The Federal Ministry of Health has launched Version One of the Nigeria Tobacco Control Data Initiative (TCDI), a virtual (web-based) dashboard to provide information on tobacco prevalence and other parameters in the country.
The Minister of State for Health, Sen. Adeleke Mamora, at the launch on Tuesday in Abuja, said the ministry in partnership with Development Gateway, developed the TCDI, to commemorate the 2022 ‘World No Tobacco Day’ with the theme “Tobacco: A threat to our environment”.
The News Agency of Nigeria reports that World No Tobacco Day is commemorated globally on May 31 every year.
However, due to other National engagements, Nigeria has chosen to mark the day on June 28.
The World Health Organization (WHO) said the prevalence of the use of tobacco was increasing worldwide.
According to WHO, tobacco epidemic is one of the biggest public health threats the world has ever faced, killing up to half of its users with more than eight million deaths recorded annually around the world.
It said more than eight million of those deaths were the results of direct tobacco use while around 1.2 million resulted from non-smokers being exposed to second-hand smoke or what some call “passive smoking”.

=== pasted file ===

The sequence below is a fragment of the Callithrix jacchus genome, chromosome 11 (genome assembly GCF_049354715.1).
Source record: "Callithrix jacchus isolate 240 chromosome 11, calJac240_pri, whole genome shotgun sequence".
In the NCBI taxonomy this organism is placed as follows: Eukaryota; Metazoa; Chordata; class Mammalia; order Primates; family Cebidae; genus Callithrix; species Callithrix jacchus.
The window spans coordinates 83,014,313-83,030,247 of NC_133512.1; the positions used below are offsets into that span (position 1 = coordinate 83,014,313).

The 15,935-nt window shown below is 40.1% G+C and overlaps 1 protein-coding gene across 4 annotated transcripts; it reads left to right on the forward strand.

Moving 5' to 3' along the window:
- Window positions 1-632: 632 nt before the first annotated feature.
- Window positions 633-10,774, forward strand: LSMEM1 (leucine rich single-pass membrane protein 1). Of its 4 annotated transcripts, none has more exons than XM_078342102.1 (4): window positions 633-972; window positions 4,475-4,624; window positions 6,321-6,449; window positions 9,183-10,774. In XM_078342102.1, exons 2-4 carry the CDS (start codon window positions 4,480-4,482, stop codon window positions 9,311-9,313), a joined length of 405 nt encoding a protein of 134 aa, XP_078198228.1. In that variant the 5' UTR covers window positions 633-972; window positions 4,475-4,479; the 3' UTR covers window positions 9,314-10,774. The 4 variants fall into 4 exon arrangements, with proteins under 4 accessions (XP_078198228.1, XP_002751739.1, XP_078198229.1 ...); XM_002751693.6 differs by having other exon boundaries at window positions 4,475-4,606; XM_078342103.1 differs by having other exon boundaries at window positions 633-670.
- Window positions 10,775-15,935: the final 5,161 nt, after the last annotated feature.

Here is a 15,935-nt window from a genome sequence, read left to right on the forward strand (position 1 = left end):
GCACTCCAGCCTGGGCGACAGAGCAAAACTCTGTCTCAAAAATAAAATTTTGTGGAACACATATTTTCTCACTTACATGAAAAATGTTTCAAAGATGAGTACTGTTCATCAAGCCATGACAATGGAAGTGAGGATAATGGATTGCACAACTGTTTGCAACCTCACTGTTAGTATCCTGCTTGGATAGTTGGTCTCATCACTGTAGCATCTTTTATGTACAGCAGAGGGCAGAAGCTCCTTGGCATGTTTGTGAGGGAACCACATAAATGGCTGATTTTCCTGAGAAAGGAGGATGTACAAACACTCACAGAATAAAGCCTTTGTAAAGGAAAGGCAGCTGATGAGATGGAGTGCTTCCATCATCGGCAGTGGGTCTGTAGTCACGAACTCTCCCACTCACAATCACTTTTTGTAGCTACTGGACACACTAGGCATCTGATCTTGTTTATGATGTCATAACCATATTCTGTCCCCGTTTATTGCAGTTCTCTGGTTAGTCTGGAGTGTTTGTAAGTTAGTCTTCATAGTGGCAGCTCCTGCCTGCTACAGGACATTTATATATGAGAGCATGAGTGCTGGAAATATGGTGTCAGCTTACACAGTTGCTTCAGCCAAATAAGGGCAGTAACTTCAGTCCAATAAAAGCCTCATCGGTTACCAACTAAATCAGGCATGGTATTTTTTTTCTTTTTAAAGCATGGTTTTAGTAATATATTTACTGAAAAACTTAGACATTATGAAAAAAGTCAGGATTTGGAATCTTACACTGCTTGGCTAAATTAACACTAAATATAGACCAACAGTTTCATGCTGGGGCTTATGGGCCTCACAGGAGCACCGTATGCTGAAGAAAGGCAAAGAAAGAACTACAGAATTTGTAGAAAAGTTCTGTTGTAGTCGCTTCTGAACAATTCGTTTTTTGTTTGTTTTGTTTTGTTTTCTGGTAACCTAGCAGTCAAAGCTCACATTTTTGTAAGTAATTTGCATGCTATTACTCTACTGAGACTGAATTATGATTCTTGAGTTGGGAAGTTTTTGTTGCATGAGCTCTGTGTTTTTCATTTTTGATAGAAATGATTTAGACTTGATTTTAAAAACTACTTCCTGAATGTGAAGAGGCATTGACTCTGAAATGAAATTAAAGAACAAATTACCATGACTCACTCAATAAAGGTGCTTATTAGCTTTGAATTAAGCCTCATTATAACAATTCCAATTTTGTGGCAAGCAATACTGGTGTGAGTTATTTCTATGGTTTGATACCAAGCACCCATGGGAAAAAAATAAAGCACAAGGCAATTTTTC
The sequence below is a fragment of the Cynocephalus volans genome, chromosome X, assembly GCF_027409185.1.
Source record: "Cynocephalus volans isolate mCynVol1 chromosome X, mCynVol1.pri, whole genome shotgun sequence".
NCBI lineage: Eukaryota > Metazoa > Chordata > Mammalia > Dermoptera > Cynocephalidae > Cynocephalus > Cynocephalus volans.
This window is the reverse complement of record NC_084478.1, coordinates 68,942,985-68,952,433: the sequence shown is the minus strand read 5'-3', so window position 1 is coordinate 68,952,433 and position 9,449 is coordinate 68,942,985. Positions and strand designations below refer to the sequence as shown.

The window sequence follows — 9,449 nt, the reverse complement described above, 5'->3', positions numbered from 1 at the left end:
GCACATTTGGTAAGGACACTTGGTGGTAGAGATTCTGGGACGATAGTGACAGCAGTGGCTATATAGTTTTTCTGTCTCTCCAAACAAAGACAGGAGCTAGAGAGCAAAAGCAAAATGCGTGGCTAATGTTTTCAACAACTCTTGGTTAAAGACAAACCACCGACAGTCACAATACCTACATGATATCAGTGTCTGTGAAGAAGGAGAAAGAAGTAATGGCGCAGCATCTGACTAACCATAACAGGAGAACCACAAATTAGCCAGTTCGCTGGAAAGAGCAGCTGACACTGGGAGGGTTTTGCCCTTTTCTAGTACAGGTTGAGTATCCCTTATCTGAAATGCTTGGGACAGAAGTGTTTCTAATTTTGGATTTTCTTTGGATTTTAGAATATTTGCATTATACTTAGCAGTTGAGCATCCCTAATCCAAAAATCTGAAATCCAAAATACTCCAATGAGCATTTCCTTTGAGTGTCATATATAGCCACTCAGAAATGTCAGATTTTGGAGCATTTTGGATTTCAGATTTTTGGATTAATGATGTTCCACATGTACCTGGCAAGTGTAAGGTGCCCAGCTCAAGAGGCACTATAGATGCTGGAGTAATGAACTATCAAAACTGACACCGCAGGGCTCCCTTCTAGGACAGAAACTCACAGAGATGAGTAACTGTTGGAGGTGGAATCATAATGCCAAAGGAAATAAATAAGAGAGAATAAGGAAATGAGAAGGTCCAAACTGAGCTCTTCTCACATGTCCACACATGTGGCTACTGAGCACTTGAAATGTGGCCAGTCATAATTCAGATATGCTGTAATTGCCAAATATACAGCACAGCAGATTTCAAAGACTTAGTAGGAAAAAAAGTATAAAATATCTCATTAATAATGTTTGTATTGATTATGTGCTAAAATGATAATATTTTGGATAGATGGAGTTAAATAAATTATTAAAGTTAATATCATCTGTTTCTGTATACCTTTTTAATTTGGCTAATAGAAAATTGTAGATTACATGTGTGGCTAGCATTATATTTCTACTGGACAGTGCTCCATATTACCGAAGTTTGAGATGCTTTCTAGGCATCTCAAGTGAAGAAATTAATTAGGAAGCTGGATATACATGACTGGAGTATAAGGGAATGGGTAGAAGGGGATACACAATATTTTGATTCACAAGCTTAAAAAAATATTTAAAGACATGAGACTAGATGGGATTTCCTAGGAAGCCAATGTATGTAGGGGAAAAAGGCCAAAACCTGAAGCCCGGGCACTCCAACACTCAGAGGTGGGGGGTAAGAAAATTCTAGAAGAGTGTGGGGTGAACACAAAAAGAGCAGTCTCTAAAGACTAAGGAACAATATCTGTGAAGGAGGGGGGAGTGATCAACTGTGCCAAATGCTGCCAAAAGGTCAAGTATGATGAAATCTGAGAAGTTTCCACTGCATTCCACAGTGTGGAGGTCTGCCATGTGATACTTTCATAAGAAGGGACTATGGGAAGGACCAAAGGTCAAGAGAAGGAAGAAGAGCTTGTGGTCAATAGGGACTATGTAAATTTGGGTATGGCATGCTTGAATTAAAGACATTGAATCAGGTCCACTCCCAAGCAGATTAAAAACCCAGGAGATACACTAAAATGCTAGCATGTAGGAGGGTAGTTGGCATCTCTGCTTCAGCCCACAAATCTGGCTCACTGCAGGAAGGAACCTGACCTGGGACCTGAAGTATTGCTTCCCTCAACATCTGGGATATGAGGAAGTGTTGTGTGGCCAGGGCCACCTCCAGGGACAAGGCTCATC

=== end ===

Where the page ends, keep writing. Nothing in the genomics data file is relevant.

Mamora said, to deepen the implementation of the graphic health warning intervention, the ministry in partnership with the Management Sciences for Health (MSH), was implementing a nationwide graphic health warning awareness project.
“We are using the project opportunity to also sensitise the public to the need to comply with the provisions of the law such that tobacco products shall not be sold in single sticks or sold to and by persons less than 18 years of age.
“It is still important to remind us that winning the war against tobacco use is a joint responsibility. I would like to take this opportunity to urge Nigerians to avoid tobacco and exposure to second-hand smoke.
“Quitting tobacco is beneficial because it will decrease your risk of many diseases. It will also protect even babies, children and women as they are the topmost victims of second-hand smoke,” he said.
The minister urged Nigerians to report infringements on provisions of the National Tobacco Control Laws and Regulations to the Law Enforcement Agencies.
According to him, beyond the environment, tobacco use, including exposure to second-hand smoke, has contributed to 12 per cent of all deaths from heart disease and is the second leading cause of cardiovascular disease, second only to high blood pressure.
He said that while these numbers were bad for tobacco users, it was important to remember that nearly 900,000 people were killed by breathing in second-hand smoke.
“In addition to heart disease and hypertension, tobacco use and second-hand smoke cause other notable non-communicable diseases (NCDs) like stroke, cancers, diabetes and chronic obstructive pulmonary diseases.